Brighter Than The Sun

The Middle Ages are often depicted as a time of ignorance and superstition, out of whose murky waters we emerge into the modern age thanks to the revolutionary ideas of the Enlightenment. In reality, reason plays a large part in medieval life. The Church was running schools from the sixth century onwards; the first universities appear around the twelfth. In these institutions, reason becomes a strong and enduring feature of Western culture.

If revolutionary rational thoughts were expressed in the Age of Reason, they were only made possible because of the long medieval tradition that established the use of reason as one of the most important of human activities.
Edward Grant, God and Reason in the Middle Ages

That said, both the hierarchy and teaching of the Church leaves a lot to be desired and there comes a time when its authority is held to account. During the seventeenth and eighteenth centuries, the Age of Reason and the Enlightenment see rationality and science flourish as traditional beliefs and power structures are challenged. There is a movement to bring society out from under the control and abuses of the Church and into a place where logic, empiricism and intellectual exchange carry more weight than so-called divine ordinance.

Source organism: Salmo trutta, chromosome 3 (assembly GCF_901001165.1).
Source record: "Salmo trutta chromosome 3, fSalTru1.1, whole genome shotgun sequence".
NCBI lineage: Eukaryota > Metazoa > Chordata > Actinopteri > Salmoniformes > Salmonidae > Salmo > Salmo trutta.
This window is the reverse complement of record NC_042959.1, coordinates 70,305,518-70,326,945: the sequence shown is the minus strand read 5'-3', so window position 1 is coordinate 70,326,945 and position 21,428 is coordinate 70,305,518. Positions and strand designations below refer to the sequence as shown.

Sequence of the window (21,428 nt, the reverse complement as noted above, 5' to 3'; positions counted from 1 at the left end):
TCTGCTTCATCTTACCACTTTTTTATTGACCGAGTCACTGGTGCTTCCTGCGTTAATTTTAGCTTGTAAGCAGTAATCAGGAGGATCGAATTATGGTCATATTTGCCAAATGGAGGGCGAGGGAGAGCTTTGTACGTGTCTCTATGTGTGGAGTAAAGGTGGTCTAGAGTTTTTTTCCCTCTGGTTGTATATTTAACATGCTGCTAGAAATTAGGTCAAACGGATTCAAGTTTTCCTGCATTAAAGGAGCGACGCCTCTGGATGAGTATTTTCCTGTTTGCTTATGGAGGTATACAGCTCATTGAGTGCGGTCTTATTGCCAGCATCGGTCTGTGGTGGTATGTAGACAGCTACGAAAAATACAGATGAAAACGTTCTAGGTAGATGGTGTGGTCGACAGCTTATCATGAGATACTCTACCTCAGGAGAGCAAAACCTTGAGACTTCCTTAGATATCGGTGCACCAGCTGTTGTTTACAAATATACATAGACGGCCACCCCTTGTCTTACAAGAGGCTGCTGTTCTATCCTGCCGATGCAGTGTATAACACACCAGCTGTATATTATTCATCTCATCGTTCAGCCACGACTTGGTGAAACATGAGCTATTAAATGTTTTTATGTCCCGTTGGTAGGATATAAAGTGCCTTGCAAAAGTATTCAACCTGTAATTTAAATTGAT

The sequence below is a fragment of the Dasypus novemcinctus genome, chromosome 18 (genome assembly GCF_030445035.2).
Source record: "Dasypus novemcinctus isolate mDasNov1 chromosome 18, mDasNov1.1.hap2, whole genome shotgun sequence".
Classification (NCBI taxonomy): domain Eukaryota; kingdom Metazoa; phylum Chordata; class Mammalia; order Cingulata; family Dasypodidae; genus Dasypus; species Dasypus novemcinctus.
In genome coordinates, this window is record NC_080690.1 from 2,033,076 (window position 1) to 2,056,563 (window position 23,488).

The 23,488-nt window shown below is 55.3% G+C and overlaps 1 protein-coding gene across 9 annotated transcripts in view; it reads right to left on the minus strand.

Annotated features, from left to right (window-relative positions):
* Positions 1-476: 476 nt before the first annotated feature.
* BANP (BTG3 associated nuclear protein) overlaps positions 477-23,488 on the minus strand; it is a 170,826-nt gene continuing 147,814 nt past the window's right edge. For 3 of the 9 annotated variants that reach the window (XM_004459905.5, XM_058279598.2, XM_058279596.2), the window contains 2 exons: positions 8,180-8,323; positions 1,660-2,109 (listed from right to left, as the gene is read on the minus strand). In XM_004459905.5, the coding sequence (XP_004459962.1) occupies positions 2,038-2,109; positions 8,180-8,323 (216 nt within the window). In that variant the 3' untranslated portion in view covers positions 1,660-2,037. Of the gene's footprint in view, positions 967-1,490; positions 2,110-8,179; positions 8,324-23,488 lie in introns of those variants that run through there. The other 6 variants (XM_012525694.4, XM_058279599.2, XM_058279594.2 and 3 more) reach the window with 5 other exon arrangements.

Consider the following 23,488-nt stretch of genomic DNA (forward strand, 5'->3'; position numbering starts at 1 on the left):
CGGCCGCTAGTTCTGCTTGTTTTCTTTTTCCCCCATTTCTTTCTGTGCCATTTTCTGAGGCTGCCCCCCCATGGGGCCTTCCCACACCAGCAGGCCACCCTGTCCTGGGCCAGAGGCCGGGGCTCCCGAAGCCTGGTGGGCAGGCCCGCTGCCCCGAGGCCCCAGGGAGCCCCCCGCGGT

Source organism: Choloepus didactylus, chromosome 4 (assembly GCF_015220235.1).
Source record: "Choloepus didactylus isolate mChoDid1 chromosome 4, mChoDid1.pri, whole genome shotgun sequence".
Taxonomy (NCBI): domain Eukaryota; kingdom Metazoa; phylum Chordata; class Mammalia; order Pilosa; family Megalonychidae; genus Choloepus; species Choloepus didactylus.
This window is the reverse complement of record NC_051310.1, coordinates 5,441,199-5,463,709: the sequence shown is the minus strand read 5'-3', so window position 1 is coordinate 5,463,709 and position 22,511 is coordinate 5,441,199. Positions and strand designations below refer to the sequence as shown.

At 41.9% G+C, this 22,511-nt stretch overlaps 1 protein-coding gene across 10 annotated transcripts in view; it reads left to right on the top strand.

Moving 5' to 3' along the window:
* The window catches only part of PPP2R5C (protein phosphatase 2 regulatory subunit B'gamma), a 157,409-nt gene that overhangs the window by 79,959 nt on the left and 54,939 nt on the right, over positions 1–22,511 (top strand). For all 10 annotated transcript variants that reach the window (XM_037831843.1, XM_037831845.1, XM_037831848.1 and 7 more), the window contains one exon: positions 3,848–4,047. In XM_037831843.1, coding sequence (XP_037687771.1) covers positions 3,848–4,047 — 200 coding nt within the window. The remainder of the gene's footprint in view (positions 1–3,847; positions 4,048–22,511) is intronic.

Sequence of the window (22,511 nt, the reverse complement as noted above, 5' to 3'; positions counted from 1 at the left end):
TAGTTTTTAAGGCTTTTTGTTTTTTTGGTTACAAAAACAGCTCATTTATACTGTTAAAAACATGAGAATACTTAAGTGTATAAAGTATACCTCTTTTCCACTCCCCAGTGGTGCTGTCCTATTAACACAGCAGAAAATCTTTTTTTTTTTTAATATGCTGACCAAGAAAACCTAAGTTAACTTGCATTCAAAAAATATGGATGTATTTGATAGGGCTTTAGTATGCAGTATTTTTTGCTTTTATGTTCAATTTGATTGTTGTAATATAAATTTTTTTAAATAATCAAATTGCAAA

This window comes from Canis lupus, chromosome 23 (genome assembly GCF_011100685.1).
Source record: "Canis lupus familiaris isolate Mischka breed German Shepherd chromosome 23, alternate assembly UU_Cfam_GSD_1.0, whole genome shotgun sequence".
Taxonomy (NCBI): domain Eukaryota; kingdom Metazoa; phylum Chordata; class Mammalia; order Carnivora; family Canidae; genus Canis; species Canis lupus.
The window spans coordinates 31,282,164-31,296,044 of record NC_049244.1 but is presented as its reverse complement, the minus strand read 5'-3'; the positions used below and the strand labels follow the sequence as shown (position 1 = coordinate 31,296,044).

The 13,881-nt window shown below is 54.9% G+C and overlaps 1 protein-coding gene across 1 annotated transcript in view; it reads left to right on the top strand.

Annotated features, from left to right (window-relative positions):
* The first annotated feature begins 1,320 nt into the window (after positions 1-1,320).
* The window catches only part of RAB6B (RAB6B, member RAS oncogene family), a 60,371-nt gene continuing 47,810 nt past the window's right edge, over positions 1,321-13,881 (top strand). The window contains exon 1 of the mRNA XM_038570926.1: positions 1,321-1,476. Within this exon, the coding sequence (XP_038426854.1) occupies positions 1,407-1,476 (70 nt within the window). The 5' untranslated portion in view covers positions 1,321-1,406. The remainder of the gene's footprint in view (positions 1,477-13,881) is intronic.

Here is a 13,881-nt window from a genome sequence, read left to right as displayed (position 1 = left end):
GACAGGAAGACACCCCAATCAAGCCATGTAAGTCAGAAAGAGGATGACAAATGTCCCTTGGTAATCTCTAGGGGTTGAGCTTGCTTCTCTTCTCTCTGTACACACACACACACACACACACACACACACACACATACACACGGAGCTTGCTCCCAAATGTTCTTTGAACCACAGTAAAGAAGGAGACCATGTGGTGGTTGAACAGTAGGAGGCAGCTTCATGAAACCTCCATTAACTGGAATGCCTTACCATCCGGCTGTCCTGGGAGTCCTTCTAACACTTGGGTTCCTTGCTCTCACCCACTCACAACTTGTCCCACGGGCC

In the model of an evolving solar force, it is as if the Church has provided the scaffolding, the structures in which reason can develop. In the seventeenth and eighteenth centuries, the scaffolding is being torn down.

In the eighteenth and nineteenth centuries, the Industrial Revolution sees many people move from the countryside to towns to work in factories, resulting in a further disconnection from the natural world. Science and technology continue their onward progress. An emphasis on scientific reductionism – breaking things into smaller and smaller pieces – reflects a process in society, as individuality is heralded over the collective and the ego comes into full expression in an ever-fragmented world.